Joshua Benton, NF ’08, recounts the origins of the Nieman Journalism Lab
By the time I applied for a Nieman in 2007, the changes in America’s newsrooms were too real to put out of mind. While some argued that the layoffs and cutbacks were just the latest dip in the familiar sine curve of the business cycle, it was clear to many that the Internet was changing the news business permanently. And the business disruptions that started in the United States were spreading to Europe, Latin America, and the rest of the world.
I arrived at Harvard from The Dallas Morning News, where I was a traditional reporter—doing investigations, writing a column, cobbling together foreign assignments where I could. But while I spent my days newspapering, I’d spent the better part of the previous 15 years building on the Web. I’d written my first HTML in 1994 and paid for my beer and pizza in college by building websites.
Unbeknownst to me, curator Bob Giles and the Nieman Foundation had been discussing for some years how to deal with what the Internet hath wrought. As it happens, 2007 was the last great year for the Harvard endowment before the economic downturn —a 23 percent return!—and that meant the Foundation was due a special, one-year-only extra payout and tasked with doing something innovative with it. That something was the ungainly named Nieman Digital Journalism Project, and I was hired in the final month of my Fellowship to lead it. (Yes, I lived the dream of so many Nieman Fellows: coming to Lippmann House and never leaving.)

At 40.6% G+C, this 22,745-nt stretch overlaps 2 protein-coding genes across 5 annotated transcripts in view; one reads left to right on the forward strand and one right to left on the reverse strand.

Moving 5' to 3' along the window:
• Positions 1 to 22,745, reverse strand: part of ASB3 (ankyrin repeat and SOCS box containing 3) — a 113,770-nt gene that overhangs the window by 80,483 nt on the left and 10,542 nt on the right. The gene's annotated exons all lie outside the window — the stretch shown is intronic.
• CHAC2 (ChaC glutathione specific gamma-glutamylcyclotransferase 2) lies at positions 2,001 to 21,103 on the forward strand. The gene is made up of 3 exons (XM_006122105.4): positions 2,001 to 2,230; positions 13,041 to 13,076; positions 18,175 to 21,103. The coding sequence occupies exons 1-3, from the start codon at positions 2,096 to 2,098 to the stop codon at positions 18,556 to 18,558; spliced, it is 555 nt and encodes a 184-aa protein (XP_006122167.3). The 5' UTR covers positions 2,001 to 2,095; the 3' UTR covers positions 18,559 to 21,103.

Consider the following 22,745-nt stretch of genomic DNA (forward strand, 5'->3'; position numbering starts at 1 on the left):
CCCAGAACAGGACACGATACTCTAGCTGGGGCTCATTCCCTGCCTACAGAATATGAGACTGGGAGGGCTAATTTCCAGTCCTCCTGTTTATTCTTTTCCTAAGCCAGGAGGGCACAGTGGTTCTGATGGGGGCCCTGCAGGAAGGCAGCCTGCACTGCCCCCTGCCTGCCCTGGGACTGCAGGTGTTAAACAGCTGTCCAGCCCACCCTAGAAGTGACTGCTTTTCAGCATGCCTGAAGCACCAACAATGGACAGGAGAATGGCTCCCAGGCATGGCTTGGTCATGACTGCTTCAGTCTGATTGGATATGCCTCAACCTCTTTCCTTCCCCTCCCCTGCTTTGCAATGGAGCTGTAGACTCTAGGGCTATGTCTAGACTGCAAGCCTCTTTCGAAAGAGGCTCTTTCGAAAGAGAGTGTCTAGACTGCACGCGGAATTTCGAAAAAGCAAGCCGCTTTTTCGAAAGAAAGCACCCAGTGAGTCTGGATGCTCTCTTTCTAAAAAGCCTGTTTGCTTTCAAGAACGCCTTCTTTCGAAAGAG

I started July 1, 2008. By August, we’d changed the name to the Nieman Journalism Lab, and moved into the basement of Lippmann House. Quickly, we became part of the daily habits of journalists. What was initially a one-year experiment became a permanent part of the Nieman Foundation. Over the ensuing five years, we’ve grown from a staff of one to having funding for five positions, thanks in part to grants from the Knight Foundation and the Carnegie Corporation of New York. One third of our audience is outside the United States, and we’re having an influence in newsrooms around the world.
Our mission, when we launched and still today: to report on and research journalism innovation, at every stage of the news, from reporting and production to distribution and discovery to consumption—and how to pay for it all. We believe in the power and value of journalism—but we also believe, fervently, that the Internet is as extraordinary a tool for the spread of knowledge as has ever been invented. We’re fundamentally optimistic about where the future will take journalism, even though there’ll be pain along the way.